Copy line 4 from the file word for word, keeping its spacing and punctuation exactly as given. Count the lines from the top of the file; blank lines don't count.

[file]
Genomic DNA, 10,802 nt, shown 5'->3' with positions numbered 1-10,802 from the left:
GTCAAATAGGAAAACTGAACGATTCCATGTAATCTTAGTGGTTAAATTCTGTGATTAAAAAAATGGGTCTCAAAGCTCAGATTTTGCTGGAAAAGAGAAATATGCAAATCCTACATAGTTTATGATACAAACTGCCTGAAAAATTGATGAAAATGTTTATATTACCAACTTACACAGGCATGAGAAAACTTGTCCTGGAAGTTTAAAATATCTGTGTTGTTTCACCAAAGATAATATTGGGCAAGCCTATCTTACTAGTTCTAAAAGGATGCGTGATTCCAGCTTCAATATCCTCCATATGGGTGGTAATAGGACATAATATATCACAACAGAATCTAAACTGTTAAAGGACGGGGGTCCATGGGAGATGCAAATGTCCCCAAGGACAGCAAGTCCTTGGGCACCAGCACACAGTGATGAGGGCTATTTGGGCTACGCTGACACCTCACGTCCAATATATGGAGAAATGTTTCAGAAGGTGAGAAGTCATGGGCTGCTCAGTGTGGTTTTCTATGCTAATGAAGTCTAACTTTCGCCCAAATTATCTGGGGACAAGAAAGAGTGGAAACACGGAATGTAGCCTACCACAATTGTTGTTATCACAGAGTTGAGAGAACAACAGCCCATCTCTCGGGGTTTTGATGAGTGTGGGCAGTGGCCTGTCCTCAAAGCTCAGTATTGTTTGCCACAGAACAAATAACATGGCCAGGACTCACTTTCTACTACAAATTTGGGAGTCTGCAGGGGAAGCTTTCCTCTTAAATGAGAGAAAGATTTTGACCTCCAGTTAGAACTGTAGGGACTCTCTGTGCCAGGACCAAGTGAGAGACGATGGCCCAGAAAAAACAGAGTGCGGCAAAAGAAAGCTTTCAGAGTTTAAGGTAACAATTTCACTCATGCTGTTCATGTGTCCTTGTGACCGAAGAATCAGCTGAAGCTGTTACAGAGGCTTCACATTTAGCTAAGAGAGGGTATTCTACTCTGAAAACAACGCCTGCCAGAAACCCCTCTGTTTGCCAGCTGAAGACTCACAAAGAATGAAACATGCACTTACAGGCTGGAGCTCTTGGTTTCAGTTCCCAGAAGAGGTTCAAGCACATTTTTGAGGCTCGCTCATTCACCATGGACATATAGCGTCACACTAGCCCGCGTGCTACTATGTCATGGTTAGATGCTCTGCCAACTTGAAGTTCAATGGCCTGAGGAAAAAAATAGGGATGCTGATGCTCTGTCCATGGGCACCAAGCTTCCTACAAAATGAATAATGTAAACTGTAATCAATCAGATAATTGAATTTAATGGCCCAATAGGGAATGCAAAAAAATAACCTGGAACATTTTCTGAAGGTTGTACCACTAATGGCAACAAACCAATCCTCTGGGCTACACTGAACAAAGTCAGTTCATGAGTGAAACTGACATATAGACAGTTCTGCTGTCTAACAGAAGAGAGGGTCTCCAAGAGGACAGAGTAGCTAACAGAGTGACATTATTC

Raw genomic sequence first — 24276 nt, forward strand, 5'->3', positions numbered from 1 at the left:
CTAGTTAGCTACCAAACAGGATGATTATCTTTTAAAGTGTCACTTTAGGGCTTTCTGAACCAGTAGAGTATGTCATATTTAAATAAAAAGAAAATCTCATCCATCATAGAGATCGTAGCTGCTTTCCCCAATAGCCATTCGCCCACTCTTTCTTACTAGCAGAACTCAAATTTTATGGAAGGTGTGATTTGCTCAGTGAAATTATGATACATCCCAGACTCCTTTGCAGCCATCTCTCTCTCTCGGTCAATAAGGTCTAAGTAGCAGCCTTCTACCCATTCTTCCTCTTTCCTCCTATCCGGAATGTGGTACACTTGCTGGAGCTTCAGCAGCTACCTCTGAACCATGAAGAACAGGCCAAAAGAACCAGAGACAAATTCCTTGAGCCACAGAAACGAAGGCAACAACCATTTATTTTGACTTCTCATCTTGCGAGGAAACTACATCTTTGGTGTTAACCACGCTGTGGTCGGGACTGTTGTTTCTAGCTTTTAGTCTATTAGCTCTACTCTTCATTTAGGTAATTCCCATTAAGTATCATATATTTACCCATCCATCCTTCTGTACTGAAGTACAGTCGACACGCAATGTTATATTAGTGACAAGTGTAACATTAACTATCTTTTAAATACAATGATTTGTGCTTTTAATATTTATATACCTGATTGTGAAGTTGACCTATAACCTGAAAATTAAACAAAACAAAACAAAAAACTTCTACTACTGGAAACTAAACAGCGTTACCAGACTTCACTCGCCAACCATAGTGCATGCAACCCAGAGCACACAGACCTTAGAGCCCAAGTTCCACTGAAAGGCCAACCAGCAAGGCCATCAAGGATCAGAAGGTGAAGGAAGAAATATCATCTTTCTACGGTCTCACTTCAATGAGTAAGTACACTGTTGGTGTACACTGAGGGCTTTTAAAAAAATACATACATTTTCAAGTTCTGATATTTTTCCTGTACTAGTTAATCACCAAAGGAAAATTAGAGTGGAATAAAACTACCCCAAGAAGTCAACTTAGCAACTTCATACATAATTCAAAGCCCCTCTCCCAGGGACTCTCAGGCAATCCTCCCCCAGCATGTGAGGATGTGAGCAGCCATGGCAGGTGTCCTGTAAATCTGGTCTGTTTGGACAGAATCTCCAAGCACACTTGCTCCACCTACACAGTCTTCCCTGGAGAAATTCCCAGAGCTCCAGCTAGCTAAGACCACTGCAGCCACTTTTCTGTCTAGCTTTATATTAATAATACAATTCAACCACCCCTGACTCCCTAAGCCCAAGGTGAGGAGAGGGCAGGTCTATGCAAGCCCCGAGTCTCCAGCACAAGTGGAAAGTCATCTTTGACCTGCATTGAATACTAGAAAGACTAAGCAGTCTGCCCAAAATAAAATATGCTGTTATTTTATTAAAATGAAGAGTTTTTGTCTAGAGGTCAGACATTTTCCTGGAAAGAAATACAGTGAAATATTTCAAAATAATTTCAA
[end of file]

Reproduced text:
CTAGTTAGCTACCAAACAGGATGATTATCTTTTAAAGTGTCACTTTAGGGCTTTCTGAACCAGTAGAGTATGTCATATTTAAATAAAAAGAAAATCTCATCCATCATAGAGATCGTAGCTGCTTTCCCCAATAGCCATTCGCCCACTCTTTCTTACTAGCAGAACTCAAATTTTATGGAAGGTGTGATTTGCTCAGTGAAATTATGATACATCCCAGACTCCTTTGCAGCCATCTCTCTCTCTCGGTCAATAAGGTCTAAGTAGCAGCCTTCTACCCATTCTTCCTCTTTCCTCCTATCCGGAATGTGGTACACTTGCTGGAGCTTCAGCAGCTACCTCTGAACCATGAAGAACAGGCCAAAAGAACCAGAGACAAATTCCTTGAGCCACAGAAACGAAGGCAACAACCATTTATTTTGACTTCTCATCTTGCGAGGAAACTACATCTTTGGTGTTAACCACGCTGTGGTCGGGACTGTTGTTTCTAGCTTTTAGTCTATTAGCTCTACTCTTCATTTAGGTAATTCCCATTAAGTATCATATATTTACCCATCCATCCTTCTGTACTGAAGTACAGTCGACACGCAATGTTATATTAGTGACAAGTGTAACATTAACTATCTTTTAAATACAATGATTTGTGCTTTTAATATTTATATACCTGATTGTGAAGTTGACCTATAACCTGAAAATTAAACAAAACAAAACAAAAAACTTCTACTACTGGAAACTAAACAGCGTTACCAGACTTCACTCGCCAACCATAGTGCATGCAACCCAGAGCACACAGACCTTAGAGCCCAAGTTCCACTGAAAGGCCAACCAGCAAGGCCATCAAGGATCAGAAGGTGAAGGAAGAAATATCATCTTTCTACGGTCTCACTTCAATGAGTAAGTACACTGTTGGTGTACACTGAGGGCTTTTAAAAAAATACATACATTTTCAAGTTCTGATATTTTTCCTGTACTAGTTAATCACCAAAGGAAAATTAGAGTGGAATAAAACTACCCCAAGAAGTCAACTTAGCAACTTCATACATAATTCAAAGCCCCTCTCCCAGGGACTCTCAGGCAATCCTCCCCCAGCATGTGAGGATGTGAGCAGCCATGGCAGGTGTCCTGTAAATCTGGTCTGTTTGGACAGAATCTCCAAGCACACTTGCTCCACCTACACAGTCTTCCCTGGAGAAATTCCCAGAGCTCCAGCTAGCTAAGACCACTGCAGCCACTTTTCTGTCTAGCTTTATATTAATAATACAATTCAACCACCCCTGACTCCCTAAGCCCAAGGTGAGGAGAGGGCAGGTCTATGCAAGCCCCGAGTCTCCAGCACAAGTGGAAAGTCATCTTTGACCTGCATTGAATACTAGAAAGACTAAGCAGTCTGCCCAAAATAAAATATGCTGTTATTTTATTAAAATGAAGAGTTTTTGTCTAGAGGTCAGACATTTTCCTGGAAAGAAATACAGTGAAATATTTCAAAATAATTTCAA